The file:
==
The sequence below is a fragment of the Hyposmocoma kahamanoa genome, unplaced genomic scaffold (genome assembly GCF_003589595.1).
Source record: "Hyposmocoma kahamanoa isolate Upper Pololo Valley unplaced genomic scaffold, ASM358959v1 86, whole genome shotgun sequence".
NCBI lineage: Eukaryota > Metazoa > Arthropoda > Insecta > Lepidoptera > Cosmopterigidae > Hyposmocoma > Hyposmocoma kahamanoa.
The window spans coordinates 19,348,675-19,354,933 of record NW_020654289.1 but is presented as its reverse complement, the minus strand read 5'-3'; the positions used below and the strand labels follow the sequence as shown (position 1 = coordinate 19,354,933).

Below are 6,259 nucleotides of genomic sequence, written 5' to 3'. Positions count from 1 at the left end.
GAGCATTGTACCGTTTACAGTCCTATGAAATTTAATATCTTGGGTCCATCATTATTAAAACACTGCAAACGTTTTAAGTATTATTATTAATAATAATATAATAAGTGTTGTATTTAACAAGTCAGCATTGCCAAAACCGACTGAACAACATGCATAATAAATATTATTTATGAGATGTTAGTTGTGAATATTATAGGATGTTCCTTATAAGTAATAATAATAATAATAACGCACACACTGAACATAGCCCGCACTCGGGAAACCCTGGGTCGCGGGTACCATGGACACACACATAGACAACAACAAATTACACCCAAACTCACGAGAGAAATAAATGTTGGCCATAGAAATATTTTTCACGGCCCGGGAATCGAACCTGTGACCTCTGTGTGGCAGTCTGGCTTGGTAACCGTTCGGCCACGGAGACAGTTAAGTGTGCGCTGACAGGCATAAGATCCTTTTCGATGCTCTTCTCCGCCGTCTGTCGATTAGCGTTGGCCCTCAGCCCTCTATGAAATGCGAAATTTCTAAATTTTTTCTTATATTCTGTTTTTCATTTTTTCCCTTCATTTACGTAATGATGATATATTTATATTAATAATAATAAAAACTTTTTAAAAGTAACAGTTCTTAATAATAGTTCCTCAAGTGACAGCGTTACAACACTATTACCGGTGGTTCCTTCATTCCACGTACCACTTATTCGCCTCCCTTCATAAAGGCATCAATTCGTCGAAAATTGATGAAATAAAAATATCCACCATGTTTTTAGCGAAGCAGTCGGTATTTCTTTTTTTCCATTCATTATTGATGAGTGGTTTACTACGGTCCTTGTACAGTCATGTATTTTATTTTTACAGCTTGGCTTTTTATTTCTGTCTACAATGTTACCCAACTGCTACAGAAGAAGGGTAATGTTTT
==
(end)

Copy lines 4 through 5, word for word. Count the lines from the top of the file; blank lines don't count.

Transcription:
The window spans coordinates 19,348,675-19,354,933 of record NW_020654289.1 but is presented as its reverse complement, the minus strand read 5'-3'; the positions used below and the strand labels follow the sequence as shown (position 1 = coordinate 19,354,933).

Below are 6,259 nucleotides of genomic sequence, written 5' to 3'. Positions count from 1 at the left end.